One of the wargames innovations that Peter Gilder can be credited with is the creation of his fabled Wargames Holiday Centre. What could be better than to fight over the famous terrain created by Peter Gilder, and use the large beautifully painted units with other like minded people. Wargames Nirvana.
Initially it was based at the lovely village of Thornton le Dale in North Yorkshire, where Peter and Doreen Gilder bought an old Doctor's surgery which they ran as a bed and breakfast before morphing into the first Wargames Holiday Centre.
After a few years, Doreen Gilder grew tired of the visiting wargamers messing up her home,so it was moved to the Enchanted Cottage at Folkton near Scarborough, which allowed the visitors to stay at a nearby hotel.
I never actually attended the original version of the Wargames Centre hosted by Peter Gilder, but was lucky enough to go to both the late Mike Ingham's Centre and lately the Mark Freeth Centre.
Naturally the wargamers who attended the Centre had to play by Peter Gilder's rules, In the Grand Manner, a Mamarite set of rules.
Below is a copy of an original Military Modelling article regarding the Wargames Centre, God how I was envious of the set up when I read the article.
Mark Strachan of '1866 and All That' blogspot, has very kindly written a piece regarding his visit to the Wargames Holiday Centre in 1986, if any other reader has some anecdote to recount, then please get in touch and we will add it to the site.....
On one occasion, after a few pints, it took me quite a while to find that room.
The games room was in the back of the family home, set on perhaps an acre of land and consisted of a long rectangular building with two tables 27 feet long by 6 feet wide, and separated by a gap of 3 feet. Against one wall was another 27 foot long table, but this time only 3 feet wide, that could be used as troop assembly area, or for off table manoeuvring.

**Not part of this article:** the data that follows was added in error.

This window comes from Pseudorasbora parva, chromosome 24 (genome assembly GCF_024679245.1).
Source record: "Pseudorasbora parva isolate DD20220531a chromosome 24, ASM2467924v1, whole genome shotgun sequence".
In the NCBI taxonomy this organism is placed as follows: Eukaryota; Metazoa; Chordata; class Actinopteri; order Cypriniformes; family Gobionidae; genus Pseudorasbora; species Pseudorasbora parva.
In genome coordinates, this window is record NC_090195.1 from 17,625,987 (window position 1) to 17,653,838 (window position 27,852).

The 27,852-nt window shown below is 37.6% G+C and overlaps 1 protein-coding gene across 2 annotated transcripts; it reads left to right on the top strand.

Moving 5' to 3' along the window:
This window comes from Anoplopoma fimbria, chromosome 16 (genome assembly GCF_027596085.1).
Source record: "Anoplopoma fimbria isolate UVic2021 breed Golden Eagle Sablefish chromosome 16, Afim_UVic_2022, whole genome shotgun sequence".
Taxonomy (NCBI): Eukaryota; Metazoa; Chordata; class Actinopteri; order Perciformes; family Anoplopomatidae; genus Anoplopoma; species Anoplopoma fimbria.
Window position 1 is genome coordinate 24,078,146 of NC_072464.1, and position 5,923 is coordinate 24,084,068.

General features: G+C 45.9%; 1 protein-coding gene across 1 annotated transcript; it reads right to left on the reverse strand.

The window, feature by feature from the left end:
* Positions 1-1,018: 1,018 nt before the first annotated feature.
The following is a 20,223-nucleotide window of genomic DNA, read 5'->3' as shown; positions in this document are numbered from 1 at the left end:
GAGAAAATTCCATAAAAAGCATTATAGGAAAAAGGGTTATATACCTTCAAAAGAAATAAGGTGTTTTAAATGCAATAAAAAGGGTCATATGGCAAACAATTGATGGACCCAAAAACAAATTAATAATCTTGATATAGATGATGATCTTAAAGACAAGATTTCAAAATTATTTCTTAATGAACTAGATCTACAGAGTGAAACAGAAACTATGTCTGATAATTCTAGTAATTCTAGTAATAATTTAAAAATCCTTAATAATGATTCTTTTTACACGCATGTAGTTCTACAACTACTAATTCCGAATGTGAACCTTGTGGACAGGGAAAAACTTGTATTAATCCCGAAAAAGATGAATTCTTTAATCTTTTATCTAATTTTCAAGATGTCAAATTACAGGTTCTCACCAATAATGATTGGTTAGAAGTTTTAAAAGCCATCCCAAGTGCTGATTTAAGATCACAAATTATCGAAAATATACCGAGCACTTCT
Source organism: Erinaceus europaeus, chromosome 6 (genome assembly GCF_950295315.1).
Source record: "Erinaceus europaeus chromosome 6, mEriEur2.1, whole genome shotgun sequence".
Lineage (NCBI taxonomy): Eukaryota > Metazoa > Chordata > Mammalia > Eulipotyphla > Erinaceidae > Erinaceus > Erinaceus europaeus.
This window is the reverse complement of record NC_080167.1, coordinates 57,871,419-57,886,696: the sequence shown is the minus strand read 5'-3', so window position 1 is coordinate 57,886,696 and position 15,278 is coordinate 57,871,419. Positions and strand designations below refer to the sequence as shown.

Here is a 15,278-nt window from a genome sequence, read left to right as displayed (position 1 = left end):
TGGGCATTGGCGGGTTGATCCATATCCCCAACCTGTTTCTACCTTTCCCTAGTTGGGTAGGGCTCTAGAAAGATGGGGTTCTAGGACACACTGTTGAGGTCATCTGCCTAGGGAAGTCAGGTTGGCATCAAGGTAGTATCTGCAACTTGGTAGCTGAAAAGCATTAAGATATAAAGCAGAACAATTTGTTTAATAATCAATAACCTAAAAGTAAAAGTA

During the week there were four games played. The first was a Napoleonic, followed by (not necessarily in order) Pony Wars and the Italian Wars. The last two days were a refight of Austerlitz, played across two tables and involving some 5,000 and some purpose built terrain boards - I can remember trying to manoeuvre around those damned lakes. Thirty
Each day we would arrive about 9:00 am and play solidly until Peter's wife and daughter brought in sandwiches for lunch. We would then play on until about 5:00 pm when we would all pile back into the mini van and return to the hotel for dinner. Some evenings were spent back at the Holiday Centre, while others were in the bar.
Donald Featherstone, Charles Grant, Peter Young and a lesser known man called Bill Gunson. The five of them used to travel to each other's homes around the country for a weekend to play games. Peter described how they were went at Bill Gunson's place for a weekend, arriving on the Friday and leaving on Sunday. On the Friday night, Peter and Bill got into a rather heated discussion about rules and Bill became so annoyed he tipped the
Another story was about when Peter was playing in and WRG Ancients final at some convention in the 1970's. His opponent always seemed to roll high and Peter jokingly said " you must have two sixes on that die!", and someone looking more closely said "he has!"
On another occasion, again from the very early days, was a game at Peter Young's house, they had all gone to bed when Peter Gilder heard a noise upstairs in the games room. He asked Charles Grant, "what is that noise?" Grant replied, "its alright, it is just Peter putting back his casualties."
Peter didn't play in the games at the Holiday Centre, and after setting up the games he would just let us go, drifting back in from time to time. He told me that he loved to watch people play. He liked to see the interaction between player, the cries of delight in victory, the howls of anguish in defeat and the arguments about rules. When I look at it myself today, that human aspect is half the fun of my games.
I do remember that during that week I was on the losing side in every game! But it was a fun week amongst some interesting players. If the truth be told I enjoyed meeting Peter as much as anything else, not out of any sort of hero worship, but more that he was the type of person with whom you had that instant rapport.